As a result the substantial amount of undiscussed treasured songs, mostly featured on Nightcaps and the much sought after 20th anniversary box set, can now eventually find their way to the rightful album. One has to start somewhere, and Blum has supplied a good starting point. The live albums are addressed shortly, which seems just fine, making this book a great gesture to the discovering reader slowly growing to be a fan, for all essential tracks and obligatory albums are accounted for in the book.
A further pleasant and welcomed surprise is the imaginative creative writing of Blum, for which he holds an MFA award. There's never a dull moment and he keeps an elegant flow going throughout, whether the album is worth exploring or not. It is also stripped of a repetitive style, apart from the woodwind associations, but I guess that goes without saying. He uses a great variety of graphic descriptions in line with the ebb and flow of the music, capturing it's changes, fragility, bridges and rocking intricacies through carefully chosen words. This way he moulds, builds and shapes the mood and feel of the music securely into book-form, which is a nice side effect.
It might however prove to be ever so slightly hard to follow his well crafted long sentences. Especially at the beginning of the book he wanders off in a sentence adding several punctuation marks and futher remarks at the same time. He also takes sidesteps or inserts lyrics between brackets that sometimes becomes too much, forcing one to read some parts over and over to fully grasp it. Even the book's editor might have missed a few inaccuracies in it's slipstream. Curiously this hearty concerned complexity gradually fades as the book progresses, in correspondence with the less complex appearance of Jethro Tull after Stormwatch.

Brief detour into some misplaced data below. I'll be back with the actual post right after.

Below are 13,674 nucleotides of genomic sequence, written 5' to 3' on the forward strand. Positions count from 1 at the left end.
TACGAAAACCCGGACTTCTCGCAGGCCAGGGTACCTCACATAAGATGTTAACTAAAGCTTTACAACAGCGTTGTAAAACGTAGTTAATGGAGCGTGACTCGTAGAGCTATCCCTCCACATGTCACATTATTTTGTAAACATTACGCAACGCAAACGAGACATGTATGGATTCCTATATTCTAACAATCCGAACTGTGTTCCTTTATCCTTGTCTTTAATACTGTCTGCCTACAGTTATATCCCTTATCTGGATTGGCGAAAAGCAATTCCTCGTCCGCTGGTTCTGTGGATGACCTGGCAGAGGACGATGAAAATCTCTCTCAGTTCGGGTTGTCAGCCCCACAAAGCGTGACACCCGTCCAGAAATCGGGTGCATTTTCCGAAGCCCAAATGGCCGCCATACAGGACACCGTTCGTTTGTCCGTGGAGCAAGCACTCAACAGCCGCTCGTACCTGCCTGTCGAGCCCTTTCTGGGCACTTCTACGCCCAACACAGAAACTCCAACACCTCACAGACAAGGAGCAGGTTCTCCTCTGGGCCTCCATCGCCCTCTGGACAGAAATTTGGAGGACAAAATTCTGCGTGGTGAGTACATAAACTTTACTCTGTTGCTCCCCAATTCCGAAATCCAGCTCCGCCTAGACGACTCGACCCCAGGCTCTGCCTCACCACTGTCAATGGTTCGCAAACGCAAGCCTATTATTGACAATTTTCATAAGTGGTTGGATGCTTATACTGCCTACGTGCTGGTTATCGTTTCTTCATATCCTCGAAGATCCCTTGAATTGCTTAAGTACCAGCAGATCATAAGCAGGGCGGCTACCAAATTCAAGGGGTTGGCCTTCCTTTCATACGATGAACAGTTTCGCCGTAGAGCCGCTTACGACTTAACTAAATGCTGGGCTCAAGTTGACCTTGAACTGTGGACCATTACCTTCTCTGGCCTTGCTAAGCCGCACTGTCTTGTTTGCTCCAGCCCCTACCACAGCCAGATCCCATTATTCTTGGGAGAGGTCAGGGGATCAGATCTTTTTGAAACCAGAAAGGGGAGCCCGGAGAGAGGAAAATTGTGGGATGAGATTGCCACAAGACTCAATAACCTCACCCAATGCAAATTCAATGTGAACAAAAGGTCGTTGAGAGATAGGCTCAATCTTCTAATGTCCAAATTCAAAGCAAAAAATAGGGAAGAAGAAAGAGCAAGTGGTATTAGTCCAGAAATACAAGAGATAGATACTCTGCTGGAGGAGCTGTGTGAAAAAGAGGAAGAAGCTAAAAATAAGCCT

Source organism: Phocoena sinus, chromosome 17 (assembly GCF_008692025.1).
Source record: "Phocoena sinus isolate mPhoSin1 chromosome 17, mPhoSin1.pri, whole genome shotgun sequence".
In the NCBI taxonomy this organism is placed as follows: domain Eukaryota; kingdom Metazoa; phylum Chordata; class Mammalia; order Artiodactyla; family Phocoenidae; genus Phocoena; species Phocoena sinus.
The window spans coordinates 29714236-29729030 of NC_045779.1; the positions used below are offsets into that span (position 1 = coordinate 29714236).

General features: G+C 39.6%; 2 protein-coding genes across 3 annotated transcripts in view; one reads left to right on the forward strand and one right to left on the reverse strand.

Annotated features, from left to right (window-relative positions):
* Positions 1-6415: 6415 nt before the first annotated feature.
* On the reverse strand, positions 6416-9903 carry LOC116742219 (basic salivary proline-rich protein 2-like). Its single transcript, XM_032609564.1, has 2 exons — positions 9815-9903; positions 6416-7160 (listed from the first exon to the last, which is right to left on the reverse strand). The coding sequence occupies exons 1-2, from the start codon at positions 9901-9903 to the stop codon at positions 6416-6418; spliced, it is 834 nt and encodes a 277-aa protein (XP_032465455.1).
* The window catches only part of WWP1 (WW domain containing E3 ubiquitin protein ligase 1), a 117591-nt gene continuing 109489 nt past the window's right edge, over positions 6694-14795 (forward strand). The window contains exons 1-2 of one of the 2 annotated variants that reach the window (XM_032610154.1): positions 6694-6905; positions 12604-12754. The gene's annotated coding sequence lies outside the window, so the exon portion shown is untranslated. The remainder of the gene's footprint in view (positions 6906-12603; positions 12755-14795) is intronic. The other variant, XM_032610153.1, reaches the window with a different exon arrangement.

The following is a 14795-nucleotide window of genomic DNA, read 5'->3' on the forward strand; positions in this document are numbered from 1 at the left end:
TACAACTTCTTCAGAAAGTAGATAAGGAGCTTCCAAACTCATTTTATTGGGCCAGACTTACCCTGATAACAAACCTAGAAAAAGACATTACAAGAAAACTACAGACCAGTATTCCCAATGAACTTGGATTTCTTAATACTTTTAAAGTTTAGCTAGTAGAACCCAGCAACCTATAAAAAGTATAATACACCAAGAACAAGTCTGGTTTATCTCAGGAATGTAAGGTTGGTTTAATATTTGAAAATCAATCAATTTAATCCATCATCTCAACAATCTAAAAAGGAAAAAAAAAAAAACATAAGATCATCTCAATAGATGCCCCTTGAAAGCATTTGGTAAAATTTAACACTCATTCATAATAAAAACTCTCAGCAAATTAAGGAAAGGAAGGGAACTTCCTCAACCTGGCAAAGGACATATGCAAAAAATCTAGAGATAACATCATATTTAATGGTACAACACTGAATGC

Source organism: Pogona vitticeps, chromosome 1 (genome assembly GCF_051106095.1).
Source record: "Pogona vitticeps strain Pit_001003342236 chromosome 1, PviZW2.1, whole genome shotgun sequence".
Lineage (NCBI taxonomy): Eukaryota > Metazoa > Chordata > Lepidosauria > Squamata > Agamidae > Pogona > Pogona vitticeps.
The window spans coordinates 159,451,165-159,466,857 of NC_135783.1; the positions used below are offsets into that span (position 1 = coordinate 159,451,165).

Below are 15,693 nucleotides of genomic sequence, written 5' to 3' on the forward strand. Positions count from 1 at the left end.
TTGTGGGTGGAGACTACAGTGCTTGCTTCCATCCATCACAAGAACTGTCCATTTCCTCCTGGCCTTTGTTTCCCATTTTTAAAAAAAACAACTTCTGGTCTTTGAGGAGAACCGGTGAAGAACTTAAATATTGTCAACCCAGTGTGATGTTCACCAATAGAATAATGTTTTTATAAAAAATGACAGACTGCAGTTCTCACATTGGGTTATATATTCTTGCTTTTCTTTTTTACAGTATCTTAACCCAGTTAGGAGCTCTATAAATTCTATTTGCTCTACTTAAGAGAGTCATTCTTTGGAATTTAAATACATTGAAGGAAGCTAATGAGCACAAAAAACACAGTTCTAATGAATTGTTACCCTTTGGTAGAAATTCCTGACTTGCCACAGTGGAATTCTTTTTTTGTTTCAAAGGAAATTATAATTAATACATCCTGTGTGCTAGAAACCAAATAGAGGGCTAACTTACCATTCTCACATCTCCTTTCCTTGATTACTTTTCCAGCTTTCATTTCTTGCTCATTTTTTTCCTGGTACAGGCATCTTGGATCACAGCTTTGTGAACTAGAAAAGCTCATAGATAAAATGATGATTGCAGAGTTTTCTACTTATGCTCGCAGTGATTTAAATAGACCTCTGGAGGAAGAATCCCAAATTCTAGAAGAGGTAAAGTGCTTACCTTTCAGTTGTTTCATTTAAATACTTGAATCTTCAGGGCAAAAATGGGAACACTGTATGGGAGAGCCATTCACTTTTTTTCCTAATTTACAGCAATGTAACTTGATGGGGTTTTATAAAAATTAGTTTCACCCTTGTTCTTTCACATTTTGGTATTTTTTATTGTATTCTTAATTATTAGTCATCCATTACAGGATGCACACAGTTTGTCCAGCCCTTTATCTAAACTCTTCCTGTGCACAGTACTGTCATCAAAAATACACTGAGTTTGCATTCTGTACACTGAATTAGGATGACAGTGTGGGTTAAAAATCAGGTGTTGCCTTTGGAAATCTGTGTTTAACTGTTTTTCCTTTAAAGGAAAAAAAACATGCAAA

In 2011 news spread that Jethro Tull was no longer, which is where the book could have ended. For historical importance, and by choice of the author, the solo efforts by Ian Anderson have been included as well, briefly, but still it adds to the picture. On the one hand a reasonable addition for the majority of Tull-music was written by Anderson and some of his solo-albums build upon the Thick As A Brick concept. On the other hand it means that Barre should have had his own chapter as well. It seems only fair after 50 years of devotion to the band, which nowadays still sees both Anderson and Barre touring (separately though) under some kind of Jethro Tull banner.
I only caught them once in 1994 in their secondary prime (or third, depending on your preference) on their 25th anniversary tour. And thanks to this book the memories have flooded back again, with firmly reinstating my fondness for this music. So whether you are a fan or not, stand up and get hold of a copy and spend some lovely hours in prog history. Next up in the CD re-issue series is Stormwatch, which means I hopefully will only have to wait a few more years for Underwraps to arrive, with, hopefully, a bonus DVD/Bluray of Bach Rock in 5.1 Dolby Digital surround sound. If Blum is unable to retain his oozing excitement on some soon to be expected re-issues, why should I.
Cykada - Cykada
Cykada are a young London based instrumental group. The collective includes members of various genre bending outfits such as Ezra Collective, Maisha and Undergrooveland. The band consists of bassist Jamie Benzies, keyboardist Tilé Gichigi-Lipere, drummer Tim Doyle, trumpeter Axel Kaner-Lidstrom, saxophonist James Mollison and guitarist Javi Pérez.
Their music draws upon jazz and world music, particularly from West Africa. They also incorporate a mixture of electronics and experimental beats. Beneath an accomplished veneer of instrumental prowess and compositional sophistication, the album has an exuberant energy and often projects a raw and surprisingly raucous rocky edge.
This concoction frequently creates an infectious rhythmic sound that is hard to resist and even harder to stand still to. The album's enthusiastic mix of instruments and styles conveys a mood that is full of frivolity and joyous fun. Much of the music radiates with an unfettered freedom of expression and displays an admirable sense of creativity and spontaneity.